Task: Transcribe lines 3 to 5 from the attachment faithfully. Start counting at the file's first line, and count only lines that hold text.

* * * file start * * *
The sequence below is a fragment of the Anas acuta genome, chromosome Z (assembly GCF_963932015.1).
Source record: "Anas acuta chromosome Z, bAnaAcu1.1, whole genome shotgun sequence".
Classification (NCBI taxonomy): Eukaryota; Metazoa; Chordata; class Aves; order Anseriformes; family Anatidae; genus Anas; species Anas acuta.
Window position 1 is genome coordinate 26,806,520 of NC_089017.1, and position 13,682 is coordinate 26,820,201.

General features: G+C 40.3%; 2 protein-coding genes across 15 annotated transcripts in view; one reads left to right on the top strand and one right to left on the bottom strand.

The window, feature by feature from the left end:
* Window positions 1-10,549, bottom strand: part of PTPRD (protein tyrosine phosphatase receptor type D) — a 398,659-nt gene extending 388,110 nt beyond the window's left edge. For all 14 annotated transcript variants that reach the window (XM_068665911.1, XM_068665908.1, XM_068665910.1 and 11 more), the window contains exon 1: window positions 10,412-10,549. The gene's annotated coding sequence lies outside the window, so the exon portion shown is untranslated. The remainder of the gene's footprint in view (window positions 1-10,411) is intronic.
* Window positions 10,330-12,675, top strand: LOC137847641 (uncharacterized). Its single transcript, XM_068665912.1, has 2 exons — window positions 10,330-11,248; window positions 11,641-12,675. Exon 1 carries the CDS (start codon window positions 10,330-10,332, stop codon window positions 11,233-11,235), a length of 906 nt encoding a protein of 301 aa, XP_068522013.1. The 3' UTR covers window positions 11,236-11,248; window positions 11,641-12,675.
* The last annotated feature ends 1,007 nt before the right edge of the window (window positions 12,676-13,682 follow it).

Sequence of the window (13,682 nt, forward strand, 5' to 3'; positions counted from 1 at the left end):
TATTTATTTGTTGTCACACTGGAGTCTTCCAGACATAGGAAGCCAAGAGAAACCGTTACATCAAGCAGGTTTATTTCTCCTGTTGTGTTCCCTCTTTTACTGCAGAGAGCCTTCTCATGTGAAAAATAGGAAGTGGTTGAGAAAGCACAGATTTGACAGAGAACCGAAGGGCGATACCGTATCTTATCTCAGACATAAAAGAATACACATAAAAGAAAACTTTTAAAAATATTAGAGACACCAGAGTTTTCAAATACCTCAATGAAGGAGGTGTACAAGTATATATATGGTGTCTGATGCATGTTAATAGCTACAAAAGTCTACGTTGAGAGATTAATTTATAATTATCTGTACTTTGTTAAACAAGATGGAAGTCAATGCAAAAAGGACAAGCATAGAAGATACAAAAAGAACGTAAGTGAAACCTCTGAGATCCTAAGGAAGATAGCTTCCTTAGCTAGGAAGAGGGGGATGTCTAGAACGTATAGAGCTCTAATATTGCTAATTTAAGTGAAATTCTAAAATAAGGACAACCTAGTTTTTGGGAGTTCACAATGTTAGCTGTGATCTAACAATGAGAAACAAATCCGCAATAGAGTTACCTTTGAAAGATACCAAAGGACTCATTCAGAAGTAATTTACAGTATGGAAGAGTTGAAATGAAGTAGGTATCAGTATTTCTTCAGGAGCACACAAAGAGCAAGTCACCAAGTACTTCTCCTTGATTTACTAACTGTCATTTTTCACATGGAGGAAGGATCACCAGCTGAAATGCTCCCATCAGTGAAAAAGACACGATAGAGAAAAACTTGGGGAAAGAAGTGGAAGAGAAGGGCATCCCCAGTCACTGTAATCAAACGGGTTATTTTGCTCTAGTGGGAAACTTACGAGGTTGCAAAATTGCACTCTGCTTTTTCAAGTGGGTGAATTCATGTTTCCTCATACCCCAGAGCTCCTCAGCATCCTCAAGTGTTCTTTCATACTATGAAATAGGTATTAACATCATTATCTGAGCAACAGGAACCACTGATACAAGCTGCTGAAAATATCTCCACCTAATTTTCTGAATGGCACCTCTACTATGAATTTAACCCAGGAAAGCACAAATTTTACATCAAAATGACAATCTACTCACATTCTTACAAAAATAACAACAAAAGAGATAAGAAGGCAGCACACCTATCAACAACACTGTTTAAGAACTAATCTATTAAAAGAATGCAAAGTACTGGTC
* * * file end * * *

Classification (NCBI taxonomy): Eukaryota; Metazoa; Chordata; class Aves; order Anseriformes; family Anatidae; genus Anas; species Anas acuta.
Window position 1 is genome coordinate 26,806,520 of NC_089017.1, and position 13,682 is coordinate 26,820,201.

General features: G+C 40.3%; 2 protein-coding genes across 15 annotated transcripts in view; one reads left to right on the top strand and one right to left on the bottom strand.